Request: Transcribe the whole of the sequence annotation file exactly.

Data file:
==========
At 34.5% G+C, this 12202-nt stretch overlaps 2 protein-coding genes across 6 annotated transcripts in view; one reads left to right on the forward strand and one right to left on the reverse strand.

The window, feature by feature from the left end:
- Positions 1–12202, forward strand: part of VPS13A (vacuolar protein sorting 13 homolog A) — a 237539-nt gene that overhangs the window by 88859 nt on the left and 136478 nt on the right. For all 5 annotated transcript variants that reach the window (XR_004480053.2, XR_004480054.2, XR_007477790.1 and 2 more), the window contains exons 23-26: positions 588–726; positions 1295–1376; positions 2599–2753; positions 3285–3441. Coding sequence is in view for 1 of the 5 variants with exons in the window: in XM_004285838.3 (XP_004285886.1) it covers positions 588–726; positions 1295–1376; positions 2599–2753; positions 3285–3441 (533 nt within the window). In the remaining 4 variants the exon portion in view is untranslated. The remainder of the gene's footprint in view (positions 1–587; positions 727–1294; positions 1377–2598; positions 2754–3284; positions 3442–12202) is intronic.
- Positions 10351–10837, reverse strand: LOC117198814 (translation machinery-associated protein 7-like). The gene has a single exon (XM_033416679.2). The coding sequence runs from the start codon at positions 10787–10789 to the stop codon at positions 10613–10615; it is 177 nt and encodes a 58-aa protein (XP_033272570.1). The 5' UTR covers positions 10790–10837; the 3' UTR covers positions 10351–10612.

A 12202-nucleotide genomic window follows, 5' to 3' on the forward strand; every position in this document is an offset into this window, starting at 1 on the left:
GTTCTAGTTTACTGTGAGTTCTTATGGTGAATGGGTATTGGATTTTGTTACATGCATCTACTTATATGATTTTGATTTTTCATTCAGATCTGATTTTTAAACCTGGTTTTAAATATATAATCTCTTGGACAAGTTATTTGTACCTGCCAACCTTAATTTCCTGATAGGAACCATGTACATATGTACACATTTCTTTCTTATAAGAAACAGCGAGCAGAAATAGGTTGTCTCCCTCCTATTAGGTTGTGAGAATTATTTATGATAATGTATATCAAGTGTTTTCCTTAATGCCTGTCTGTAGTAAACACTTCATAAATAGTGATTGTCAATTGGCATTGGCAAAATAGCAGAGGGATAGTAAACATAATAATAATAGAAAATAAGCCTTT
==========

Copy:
At 34.5% G+C, this 12202-nt stretch overlaps 2 protein-coding genes across 6 annotated transcripts in view; one reads left to right on the forward strand and one right to left on the reverse strand.

The window, feature by feature from the left end:
- Positions 1–12202, forward strand: part of VPS13A (vacuolar protein sorting 13 homolog A) — a 237539-nt gene that overhangs the window by 88859 nt on the left and 136478 nt on the right. For all 5 annotated transcript variants that reach the window (XR_004480053.2, XR_004480054.2, XR_007477790.1 and 2 more), the window contains exons 23-26: positions 588–726; positions 1295–1376; positions 2599–2753; positions 3285–3441. Coding sequence is in view for 1 of the 5 variants with exons in the window: in XM_004285838.3 (XP_004285886.1) it covers positions 588–726; positions 1295–1376; positions 2599–2753; positions 3285–3441 (533 nt within the window). In the remaining 4 variants the exon portion in view is untranslated. The remainder of the gene's footprint in view (positions 1–587; positions 727–1294; positions 1377–2598; positions 2754–3284; positions 3442–12202) is intronic.
- Positions 10351–10837, reverse strand: LOC117198814 (translation machinery-associated protein 7-like). The gene has a single exon (XM_033416679.2). The coding sequence runs from the start codon at positions 10787–10789 to the stop codon at positions 10613–10615; it is 177 nt and encodes a 58-aa protein (XP_033272570.1). The 5' UTR covers positions 10790–10837; the 3' UTR covers positions 10351–10612.

A 12202-nucleotide genomic window follows, 5' to 3' on the forward strand; every position in this document is an offset into this window, starting at 1 on the left:
GTTCTAGTTTACTGTGAGTTCTTATGGTGAATGGGTATTGGATTTTGTTACATGCATCTACTTATATGATTTTGATTTTTCATTCAGATCTGATTTTTAAACCTGGTTTTAAATATATAATCTCTTGGACAAGTTATTTGTACCTGCCAACCTTAATTTCCTGATAGGAACCATGTACATATGTACACATTTCTTTCTTATAAGAAACAGCGAGCAGAAATAGGTTGTCTCCCTCCTATTAGGTTGTGAGAATTATTTATGATAATGTATATCAAGTGTTTTCCTTAATGCCTGTCTGTAGTAAACACTTCATAAATAGTGATTGTCAATTGGCATTGGCAAAATAGCAGAGGGATAGTAAACATAATAATAATAGAAAATAAGCCTTT